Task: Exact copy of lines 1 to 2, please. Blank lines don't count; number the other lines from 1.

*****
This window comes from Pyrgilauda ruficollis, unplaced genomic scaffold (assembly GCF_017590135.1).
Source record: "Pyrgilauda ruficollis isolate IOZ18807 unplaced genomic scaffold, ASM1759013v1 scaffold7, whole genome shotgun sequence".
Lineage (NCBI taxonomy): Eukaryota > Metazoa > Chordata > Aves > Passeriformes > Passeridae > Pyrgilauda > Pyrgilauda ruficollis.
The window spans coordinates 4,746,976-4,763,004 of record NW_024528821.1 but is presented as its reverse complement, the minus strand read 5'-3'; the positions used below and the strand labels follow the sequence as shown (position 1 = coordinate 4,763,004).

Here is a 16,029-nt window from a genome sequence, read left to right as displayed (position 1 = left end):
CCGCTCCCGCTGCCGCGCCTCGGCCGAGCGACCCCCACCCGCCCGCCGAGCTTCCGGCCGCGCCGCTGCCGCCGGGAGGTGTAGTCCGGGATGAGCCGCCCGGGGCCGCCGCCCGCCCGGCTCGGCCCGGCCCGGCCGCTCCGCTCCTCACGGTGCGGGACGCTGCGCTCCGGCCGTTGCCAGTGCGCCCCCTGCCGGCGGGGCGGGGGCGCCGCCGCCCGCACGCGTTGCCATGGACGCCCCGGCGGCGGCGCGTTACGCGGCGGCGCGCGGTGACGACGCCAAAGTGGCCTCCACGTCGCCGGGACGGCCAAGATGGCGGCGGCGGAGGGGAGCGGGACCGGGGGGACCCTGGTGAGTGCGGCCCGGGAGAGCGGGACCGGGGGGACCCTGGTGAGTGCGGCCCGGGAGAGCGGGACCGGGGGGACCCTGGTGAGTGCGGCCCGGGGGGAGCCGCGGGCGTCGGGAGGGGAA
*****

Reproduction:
This window comes from Pyrgilauda ruficollis, unplaced genomic scaffold (assembly GCF_017590135.1).
Source record: "Pyrgilauda ruficollis isolate IOZ18807 unplaced genomic scaffold, ASM1759013v1 scaffold7, whole genome shotgun sequence".